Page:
By NEIL HARTNELL
Tribune Business Editor
Louis Bacon has slammed claims he is using the Save the Bays coalition as ‘cover’ for his dispute with his neighbour as “entirely misguided”, while adding that alleged unauthorised development at Nygard Cay
“sets a dangerous precedent for the Bahamas if left unchallenged”.
The hedge fund billionaire, in a November 18, 2013, affidavit filed with the Supreme Court, agreed that he was “personally affected” by Mr Nygard’s alleged unregulated development, but said the Coalition’s mission was more important than any personal issues.
Pointing to Save the Bays’ wider activities, Mr Bacon said it was also “raising awareness” about Resorts World Bimini’s project, and had written to all the oil companies based at Clifton Pier seeking their support to help protect the environment
His affidavit is one of several documents filed by Save the Bays with the Supreme Court, in a bid to strike out parts of an earlier affidavit filed by Keod Smith, Mr Nygard’s Bahamian attorney.
The Coalition had alleged that Mr Smith himself had carried out “unauthorised development and construction works” at nearby Jaws Beach by building a dock, and subsequently obtained leave to both issue Judicial Review proceedings against him, plus an injunction forcing him to halt work.
Mr Smith then filed a summons seeking to set aside both the Judicial Review action and the injunction, and his supporting affidavit contained numerous claims and allegations the Coalition wants to strike out.
Several allegations referred to Mr Bacon personally, and the Moore Capital Management chief, in his November 18 filing, branded these as “a smokescreen intended to distract attention from the real issues”.
Acknowledging that his Point House home at Lyford cay was next to the Canadian fashion mogul’s home, Mr Bacon said: “It is no secret that I am personally affected by any unregulated development occurring at Nygard Cay and that, as someone with a reverance for the natural world, I might be more concerned than some people about the possibility of harm to the environment.”
And, acknowledging their ongoing legal dual, Mr Bacon countered: “Any suggestion that the Coalition is a pretext for me to pursue a personal dispute with [Mr Nygard] is entirely misguided.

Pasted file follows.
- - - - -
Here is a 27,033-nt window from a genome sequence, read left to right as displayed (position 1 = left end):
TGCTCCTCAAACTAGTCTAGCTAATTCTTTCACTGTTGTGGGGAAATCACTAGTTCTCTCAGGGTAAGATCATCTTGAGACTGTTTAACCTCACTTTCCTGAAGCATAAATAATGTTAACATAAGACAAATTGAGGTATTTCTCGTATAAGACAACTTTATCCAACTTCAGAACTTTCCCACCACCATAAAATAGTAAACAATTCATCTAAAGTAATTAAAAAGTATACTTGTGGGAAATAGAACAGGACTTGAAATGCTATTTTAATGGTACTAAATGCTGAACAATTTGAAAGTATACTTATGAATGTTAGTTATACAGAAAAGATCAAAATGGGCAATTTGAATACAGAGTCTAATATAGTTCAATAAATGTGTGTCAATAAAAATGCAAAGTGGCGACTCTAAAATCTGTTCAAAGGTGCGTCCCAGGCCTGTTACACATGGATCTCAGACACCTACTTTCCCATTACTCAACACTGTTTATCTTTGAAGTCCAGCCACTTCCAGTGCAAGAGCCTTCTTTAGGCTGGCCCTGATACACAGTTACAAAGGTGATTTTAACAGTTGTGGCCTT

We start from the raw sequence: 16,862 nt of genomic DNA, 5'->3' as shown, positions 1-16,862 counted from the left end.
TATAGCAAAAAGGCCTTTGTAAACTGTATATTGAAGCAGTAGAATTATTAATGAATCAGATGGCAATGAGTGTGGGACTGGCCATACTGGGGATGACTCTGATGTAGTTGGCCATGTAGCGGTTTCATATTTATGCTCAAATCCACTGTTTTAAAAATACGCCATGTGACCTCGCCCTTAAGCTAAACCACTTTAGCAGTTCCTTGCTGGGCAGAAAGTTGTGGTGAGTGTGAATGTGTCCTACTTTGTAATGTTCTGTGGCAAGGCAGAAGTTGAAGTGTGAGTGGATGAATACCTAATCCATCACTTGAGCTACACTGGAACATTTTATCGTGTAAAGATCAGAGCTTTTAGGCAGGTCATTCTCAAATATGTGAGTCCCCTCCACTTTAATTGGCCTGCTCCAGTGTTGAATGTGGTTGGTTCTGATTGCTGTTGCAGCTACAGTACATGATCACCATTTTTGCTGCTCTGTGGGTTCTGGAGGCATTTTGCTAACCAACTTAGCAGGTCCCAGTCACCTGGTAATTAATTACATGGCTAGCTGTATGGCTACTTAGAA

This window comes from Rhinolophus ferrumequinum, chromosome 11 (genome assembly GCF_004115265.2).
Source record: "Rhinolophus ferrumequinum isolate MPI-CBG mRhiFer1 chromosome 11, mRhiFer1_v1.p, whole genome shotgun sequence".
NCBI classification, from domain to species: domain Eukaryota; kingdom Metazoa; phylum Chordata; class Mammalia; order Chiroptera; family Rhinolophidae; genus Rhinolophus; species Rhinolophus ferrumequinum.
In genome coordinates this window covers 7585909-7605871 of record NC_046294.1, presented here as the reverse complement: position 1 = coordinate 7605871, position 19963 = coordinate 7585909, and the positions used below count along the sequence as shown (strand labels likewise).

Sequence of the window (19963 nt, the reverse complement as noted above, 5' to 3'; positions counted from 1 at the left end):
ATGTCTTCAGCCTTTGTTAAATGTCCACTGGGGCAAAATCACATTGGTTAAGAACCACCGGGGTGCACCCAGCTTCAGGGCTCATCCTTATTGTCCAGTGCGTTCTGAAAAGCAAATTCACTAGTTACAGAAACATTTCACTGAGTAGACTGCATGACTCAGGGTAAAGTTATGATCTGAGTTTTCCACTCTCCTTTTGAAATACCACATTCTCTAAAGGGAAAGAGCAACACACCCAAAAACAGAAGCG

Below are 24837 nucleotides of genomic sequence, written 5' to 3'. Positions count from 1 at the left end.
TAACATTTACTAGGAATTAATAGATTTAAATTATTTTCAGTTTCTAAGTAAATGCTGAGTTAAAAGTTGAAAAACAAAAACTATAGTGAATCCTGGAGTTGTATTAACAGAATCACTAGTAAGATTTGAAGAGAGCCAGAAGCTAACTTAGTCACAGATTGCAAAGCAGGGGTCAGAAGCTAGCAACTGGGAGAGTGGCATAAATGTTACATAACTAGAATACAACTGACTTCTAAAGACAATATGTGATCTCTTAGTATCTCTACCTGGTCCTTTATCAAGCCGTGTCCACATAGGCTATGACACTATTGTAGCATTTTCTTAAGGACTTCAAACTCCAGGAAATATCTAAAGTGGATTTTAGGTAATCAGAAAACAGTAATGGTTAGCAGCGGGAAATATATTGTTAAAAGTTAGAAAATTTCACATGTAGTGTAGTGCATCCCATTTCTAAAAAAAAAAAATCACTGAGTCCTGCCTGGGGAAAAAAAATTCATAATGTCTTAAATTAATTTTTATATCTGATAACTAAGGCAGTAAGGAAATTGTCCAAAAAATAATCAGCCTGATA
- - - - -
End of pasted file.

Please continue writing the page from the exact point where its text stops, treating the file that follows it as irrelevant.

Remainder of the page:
“The issues at stake are more important than any personal issues I have with [Mr Nygard]; they concern the protection of the environment and the unregulated development of Crown Land.
“I, and other members of the Coalition, believe that if this is left unchallenged, it sets a dangerous precedent in the Bahamas.”
Mr Bacon, in an affidavit that may reignite the battle with Mr Nygard, accused his neighbour of carrying out unpermitted construction, dredging and land reclamation at Lyford Cay for “many years”.
“In so doing, he has trespassed on Crown Land and caused damage to the coast and marine environment,” Mr Bacon alleged, adding that a new groyne extending south-east from Nygard Cay had just been added.
“The size of his land has almost doubled as a result of his activities,” he further alleged.
Mr Bacon also claimed that Mr Smith’s activities on Jaws Beach were “a further example of unauthorised and unregulated development on public land”.
“The purpose of the Judicial Review proceedings is squarely in line with one of the objectives of the Coalition, namely to draw attention to - and prevent - unregulated development at Clifton Bay and in the Bahamas generally,” Mr Bacon alleged.
“Indeed, we changed our name from the Coalition to Protect Clifton Bay to Save the Bays to reflect how Clifton Bay acts as a microcosm for other Bays in the Bahamas.”
Responding to Mr Smith’s claims that he was never involved in the campaign to Save Clifton from the Chaffin Light/Bechtel Corporation project, Mr Bacon said the attorney had contradicted himself by acknowledging his involvement in an earlier affidavit on April 3, 2012.
Mr Bacon alleged that Mr Smith himself had announced in 1999 that the Clifton National Park Trust had been able to raise over $1 million to buy and develop a national park, with that funding coming from his Moore Charitable Foundation.
The hedge fund billionaire added that he also made an offer to the Government in summer 2000 to pay $15 million to purchase the area from its then-owners, the late Nancy Oakes estate, and create a national park.
Chaffin/Bechtel had been seeking to develop 600 luxury homes, a marina, golf course, canals, hotel, restaurants, tennis courts and recreational centre at the site that is now the Clifton Heritage Park.
Mr Bacon, meanwhile, described the Save the Bays coalition as being comprised of “stellar men and women”, and that it had a wide range of objectives.
Apart from oil spills at Clifton that threatened the marine environment, as well as the $76 million dive industry and eco-tourism market, Mr Bacon said Save the Bays was also focusing on Bimini.
“The Coalition’s concern is that the spawning sanctuary may be destroyed for the sake of developing a golf course, and that the findings of the hotel and casino developer’s environmental impact assessment have not been made public,” Mr Bacon said of Bimini.